Since being labeled dinosaurs by a former Navy Surgeon General, the MERCY and COMFORT have been reactivated for emergencies 3 times in addition to deploying on numerous HA/DR missions. photo by Jim Dolbow

Since being labeled dinosaurs by a former Navy Surgeon General, the MERCY and COMFORT have been reactivated for emergencies 3 times in addition to deploying on numerous HA/DR missions. Pretty impressive feat for dinosaurs, don't you think? photo by Jim Dolbow

Christopher Munsey wrote in the 9 August 2004 edition of Navy Times an article entitled, “Navy medicine moves closer to combat zone: Hospital ships likely to retire, surgical teams head ashore in new plan to treat wounded.”

According to Munsey:

The Navy’s retiring top doc says combat medicine is better done on the battlefield than on a ship at sea.

As a result, hospital ships like Comfort and Mercy soon will be retired. And the recent trend toward smaller, more flexible and more mobile hospitals on land will continue.

Vice Adm. Michael L. Cowan, the Navy surgeon general and chief of the Bureau of Medicine and Surgery, said the most visible symbols of Navy medicine, the hospital ships Comfort and Mercy, likely will be retired in the coming years.

“They’re wonderful ships, but they’re dinosaurs,” he said.

Crewed by Military Sealift Command civilian mariners, Comfort deployed for what became Operation Iraqi Freedom in January 2003.

About 1,200 medical and support personnel from National Naval Medical Center Bethesda, Md., and other East Coast clinics staffed the Comfort’s 1,000-bed hospital last year. The ship’s hospital treated coalition wounded, prisoners of war and Iraqi civilians…

… “They were designed in the ’70s, built in the ’80s, and frankly, they’re obsolete,” Cowan said.

As an alternative to Comfort and Mercy, options are still being studied to include trauma treatment spaces aboard the Navy’s next generation of amphibious ships, he said.

The eventual move away from big hospital ships at sea is mirrored by a trend toward smaller, more flexible and more mobile hospitals on land, Cowan said.

Thank God the COMFORT and MERCY survived the cutbacks and were not prematurely retired.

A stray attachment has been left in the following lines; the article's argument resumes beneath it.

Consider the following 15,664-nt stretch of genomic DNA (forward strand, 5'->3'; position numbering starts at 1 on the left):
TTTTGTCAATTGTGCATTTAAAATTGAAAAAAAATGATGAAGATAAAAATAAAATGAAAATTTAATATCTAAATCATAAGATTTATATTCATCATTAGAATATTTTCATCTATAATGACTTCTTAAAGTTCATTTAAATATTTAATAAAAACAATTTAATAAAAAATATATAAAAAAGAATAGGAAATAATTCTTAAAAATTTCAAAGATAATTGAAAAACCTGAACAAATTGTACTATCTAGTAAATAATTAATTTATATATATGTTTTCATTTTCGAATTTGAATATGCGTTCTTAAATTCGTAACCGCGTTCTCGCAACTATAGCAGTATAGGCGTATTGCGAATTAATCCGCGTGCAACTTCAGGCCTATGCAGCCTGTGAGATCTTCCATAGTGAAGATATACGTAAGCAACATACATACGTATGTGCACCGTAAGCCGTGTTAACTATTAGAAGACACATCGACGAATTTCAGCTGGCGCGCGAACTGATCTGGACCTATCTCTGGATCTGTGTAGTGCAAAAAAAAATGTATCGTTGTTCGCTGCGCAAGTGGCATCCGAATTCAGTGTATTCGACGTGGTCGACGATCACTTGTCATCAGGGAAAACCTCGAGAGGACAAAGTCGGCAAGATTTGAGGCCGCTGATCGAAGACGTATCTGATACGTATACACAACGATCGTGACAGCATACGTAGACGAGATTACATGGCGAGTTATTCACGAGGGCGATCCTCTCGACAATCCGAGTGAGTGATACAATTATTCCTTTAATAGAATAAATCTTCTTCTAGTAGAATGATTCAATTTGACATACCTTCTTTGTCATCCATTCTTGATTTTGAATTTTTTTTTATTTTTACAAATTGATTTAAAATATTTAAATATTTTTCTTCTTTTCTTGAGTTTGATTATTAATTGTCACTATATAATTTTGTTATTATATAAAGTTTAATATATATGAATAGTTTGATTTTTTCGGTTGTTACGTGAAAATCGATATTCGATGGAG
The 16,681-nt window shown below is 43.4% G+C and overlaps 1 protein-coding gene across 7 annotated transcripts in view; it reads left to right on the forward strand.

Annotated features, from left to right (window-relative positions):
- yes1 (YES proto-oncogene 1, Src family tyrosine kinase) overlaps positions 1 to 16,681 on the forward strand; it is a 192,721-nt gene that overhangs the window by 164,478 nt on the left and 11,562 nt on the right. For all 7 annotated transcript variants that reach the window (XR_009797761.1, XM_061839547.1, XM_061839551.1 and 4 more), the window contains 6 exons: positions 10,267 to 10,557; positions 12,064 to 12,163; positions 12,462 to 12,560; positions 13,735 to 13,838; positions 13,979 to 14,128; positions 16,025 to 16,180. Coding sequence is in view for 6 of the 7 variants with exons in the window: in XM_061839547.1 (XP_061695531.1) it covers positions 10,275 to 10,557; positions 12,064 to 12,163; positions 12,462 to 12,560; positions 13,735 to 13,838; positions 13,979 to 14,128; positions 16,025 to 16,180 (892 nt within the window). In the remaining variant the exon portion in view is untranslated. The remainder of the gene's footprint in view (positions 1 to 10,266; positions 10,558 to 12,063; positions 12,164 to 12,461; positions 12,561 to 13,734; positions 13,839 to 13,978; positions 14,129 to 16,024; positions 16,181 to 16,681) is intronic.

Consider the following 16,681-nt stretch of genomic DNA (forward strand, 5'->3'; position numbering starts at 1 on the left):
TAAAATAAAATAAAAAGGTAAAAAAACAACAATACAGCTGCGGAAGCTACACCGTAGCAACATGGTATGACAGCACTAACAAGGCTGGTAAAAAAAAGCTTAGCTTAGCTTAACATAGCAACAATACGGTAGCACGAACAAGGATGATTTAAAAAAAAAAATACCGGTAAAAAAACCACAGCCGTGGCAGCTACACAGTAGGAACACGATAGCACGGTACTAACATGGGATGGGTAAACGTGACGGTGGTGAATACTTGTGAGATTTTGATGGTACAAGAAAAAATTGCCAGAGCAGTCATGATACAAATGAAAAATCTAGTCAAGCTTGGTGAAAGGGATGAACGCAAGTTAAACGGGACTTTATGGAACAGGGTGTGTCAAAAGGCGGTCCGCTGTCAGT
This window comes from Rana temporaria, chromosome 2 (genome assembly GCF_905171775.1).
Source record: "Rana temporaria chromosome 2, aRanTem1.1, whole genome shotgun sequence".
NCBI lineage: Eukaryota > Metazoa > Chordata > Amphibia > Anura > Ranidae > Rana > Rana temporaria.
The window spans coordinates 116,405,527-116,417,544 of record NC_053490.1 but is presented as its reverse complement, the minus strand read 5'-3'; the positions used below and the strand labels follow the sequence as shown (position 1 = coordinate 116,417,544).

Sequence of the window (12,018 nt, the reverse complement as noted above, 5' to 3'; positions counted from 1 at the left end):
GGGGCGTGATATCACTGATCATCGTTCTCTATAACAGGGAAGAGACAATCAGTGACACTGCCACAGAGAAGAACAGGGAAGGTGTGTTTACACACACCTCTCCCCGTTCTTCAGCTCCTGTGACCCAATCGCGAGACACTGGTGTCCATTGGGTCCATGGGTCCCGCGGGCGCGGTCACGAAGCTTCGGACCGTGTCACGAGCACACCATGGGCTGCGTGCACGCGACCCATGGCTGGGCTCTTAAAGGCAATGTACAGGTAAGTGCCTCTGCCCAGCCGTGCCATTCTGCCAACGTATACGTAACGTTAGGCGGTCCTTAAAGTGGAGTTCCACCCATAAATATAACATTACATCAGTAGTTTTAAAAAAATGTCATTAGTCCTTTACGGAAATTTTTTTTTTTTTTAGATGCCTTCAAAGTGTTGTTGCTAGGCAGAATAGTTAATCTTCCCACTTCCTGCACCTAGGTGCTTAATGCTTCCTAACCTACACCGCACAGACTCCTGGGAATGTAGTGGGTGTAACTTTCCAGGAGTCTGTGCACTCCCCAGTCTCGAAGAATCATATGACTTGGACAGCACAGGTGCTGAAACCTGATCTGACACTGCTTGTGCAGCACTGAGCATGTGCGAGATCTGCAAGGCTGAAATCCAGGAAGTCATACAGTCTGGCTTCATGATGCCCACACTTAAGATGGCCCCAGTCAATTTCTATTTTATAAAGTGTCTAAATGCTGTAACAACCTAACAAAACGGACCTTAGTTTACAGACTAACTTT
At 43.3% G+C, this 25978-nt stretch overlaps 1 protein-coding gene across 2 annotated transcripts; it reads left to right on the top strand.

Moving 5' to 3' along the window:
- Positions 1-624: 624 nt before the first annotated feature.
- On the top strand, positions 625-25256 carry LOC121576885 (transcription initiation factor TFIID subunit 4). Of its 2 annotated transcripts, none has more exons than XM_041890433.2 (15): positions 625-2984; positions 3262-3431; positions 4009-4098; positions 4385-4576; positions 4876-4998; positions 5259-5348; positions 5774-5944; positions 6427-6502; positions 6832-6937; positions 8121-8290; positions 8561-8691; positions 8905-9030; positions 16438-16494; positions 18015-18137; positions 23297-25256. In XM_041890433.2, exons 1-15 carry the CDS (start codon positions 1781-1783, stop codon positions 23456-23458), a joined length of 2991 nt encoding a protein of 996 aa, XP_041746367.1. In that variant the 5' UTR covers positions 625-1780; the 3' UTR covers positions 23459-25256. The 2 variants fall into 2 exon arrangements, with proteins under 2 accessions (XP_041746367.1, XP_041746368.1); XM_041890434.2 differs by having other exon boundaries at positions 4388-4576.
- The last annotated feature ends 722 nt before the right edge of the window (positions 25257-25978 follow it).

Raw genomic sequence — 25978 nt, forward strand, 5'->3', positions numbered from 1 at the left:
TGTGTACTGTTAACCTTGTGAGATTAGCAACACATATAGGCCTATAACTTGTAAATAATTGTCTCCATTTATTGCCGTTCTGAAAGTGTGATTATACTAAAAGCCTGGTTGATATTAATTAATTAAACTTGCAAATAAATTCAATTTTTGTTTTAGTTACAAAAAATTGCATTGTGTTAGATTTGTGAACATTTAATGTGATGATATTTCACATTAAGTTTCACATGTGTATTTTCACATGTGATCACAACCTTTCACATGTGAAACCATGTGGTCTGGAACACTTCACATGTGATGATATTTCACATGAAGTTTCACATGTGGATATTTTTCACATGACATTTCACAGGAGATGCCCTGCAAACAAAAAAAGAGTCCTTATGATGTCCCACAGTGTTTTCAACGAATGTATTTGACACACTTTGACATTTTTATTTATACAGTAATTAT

The absurdity of them being labeled obsolete was dispelled less than 5 months later when the USNS MERCY was activated in response to the devastating Indian Ocean tsunami of 26 December 2004.

Moreover, according to the commanding officer of the USNS MERCY’s Medical Treatment Facility, “When the Indonesian military leader in Banda Aceh thanked Mercy there were “tears in his eyes,” proving that a “hospital ship can be the best diplomat of the 21st century.” (p. 96 of Waves of Hope: The U.S. Navy’s Response to the Tsunami in Northern Indonesia h/t Information Dissemination

Fast Forward to Haiti today. Could the Port-au-Prince airport have handled all the additonal flights needed to ferry the medical capability, personnel, and supplies etc brought to the relief mission by COMFORT? I doubt it.




Posted by Jim Dolbow in Uncategorized


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  • http://cdrsalamander.blogspot.com CDR Salamander

    There were A LOT of people who wanted to get rid of them. I remember in the ’03 timeframe discussing this topic with some senior Navy Doctors who wanted them gone … paralleling the arguments in the ’04 paper.

    Despite all the “have you considered” comments about seeing larger uses for Hospital Ships beyond their narrow focus – they just did not get it. No shocker – they aren’t trained to “So-So What-What Next” things.

    I always get twitchy when something is declared “obsolete” when within 1 minute you can come up a half dozen reasons they are not.

    The next question is – what platform do you base the next class from?

  • leesea

    Phibian part of the ratinale for laying up the TAH-19 class was that Navy Medicine were so impressed with the capabilities of the Fleet Hospital. Many were set up in Iraq as part of DS/S. In answer to your good question aobut what next, PLEASE PLEASE don’t anyone propose a warship baseline for the next hospital ship (like Galrahn has). The start point MUST be a passenger ship design converted to be a naval auxiliary. Mayb even another tanker conversion since so many single hulls are being laid up now do to IMO rule changes?

    The next class has to be smaller and faster to get into more places/quicker, have a larger helo deck, more organic boats, cargo holds for relief supplies and of course cargo gear to handle it all.

    Keep the TAH-19 class but in deeper reserve since the new class should become the first responder.

  • http://xbradtc.wordpress.com XBradTC

    I’m thinking a RO/RO conversion would be better than a tanker. Better to have the drive on capability for ambulances. And with a little work, I’m sure the ramp could be used to support boats.

  • Jim Dolbow

    Good question Salamander. I have the same twitching ailment too.

    I agree w/Leesea. sorry galrahn

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